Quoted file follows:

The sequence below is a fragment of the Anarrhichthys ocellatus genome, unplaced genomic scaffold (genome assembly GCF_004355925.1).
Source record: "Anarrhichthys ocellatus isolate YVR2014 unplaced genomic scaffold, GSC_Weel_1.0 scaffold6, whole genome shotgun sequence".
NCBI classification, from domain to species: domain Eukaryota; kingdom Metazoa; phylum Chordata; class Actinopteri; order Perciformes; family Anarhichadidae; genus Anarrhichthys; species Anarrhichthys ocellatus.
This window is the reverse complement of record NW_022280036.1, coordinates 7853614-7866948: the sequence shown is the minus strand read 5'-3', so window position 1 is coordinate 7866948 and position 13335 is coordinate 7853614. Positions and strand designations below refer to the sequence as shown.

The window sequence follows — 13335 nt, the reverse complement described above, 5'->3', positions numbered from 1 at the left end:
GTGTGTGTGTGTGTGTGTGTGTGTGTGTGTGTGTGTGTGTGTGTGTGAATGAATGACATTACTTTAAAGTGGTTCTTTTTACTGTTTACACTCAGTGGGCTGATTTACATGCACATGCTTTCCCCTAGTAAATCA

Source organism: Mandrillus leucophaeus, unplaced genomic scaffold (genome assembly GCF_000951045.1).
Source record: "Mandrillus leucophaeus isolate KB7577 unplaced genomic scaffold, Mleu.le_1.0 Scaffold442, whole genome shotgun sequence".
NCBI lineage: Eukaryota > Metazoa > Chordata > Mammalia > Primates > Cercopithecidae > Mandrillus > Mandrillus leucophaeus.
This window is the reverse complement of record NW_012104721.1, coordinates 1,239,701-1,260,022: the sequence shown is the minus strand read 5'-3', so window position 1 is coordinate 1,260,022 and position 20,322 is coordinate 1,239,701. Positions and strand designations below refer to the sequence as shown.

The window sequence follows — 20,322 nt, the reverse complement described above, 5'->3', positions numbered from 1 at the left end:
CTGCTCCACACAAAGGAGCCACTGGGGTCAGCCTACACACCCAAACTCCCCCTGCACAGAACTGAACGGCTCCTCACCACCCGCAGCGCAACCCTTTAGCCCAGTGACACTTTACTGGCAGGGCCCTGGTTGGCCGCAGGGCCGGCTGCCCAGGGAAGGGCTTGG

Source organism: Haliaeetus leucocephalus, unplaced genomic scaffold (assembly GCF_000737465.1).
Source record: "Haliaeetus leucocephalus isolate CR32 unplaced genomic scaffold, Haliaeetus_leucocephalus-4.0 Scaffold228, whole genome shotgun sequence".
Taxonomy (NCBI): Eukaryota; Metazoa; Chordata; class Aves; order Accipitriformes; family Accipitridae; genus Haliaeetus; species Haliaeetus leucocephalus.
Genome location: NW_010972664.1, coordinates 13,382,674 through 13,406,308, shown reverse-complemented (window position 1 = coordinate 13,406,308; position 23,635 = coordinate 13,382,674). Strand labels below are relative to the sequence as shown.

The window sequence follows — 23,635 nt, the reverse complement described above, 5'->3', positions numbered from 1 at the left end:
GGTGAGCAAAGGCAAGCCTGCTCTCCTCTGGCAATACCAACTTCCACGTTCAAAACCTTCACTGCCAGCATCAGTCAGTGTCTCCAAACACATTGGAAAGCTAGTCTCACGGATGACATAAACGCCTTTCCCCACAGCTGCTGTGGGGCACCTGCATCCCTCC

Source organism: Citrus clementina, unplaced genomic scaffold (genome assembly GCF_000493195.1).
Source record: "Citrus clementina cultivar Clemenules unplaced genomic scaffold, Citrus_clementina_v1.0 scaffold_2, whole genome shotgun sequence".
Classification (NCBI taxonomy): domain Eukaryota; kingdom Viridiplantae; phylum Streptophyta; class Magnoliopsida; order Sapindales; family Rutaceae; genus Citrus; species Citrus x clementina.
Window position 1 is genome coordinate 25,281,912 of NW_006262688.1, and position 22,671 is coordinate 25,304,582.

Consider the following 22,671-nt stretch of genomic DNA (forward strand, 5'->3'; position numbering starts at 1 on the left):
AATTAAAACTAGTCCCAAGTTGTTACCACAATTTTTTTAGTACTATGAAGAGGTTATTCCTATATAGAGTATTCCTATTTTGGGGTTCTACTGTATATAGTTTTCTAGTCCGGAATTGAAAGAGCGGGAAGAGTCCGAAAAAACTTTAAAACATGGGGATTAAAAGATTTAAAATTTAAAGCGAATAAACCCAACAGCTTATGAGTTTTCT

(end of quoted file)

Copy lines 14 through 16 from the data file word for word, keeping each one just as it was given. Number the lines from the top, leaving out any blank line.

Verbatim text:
Source record: "Haliaeetus leucocephalus isolate CR32 unplaced genomic scaffold, Haliaeetus_leucocephalus-4.0 Scaffold228, whole genome shotgun sequence".
Taxonomy (NCBI): Eukaryota; Metazoa; Chordata; class Aves; order Accipitriformes; family Accipitridae; genus Haliaeetus; species Haliaeetus leucocephalus.
Genome location: NW_010972664.1, coordinates 13,382,674 through 13,406,308, shown reverse-complemented (window position 1 = coordinate 13,406,308; position 23,635 = coordinate 13,382,674). Strand labels below are relative to the sequence as shown.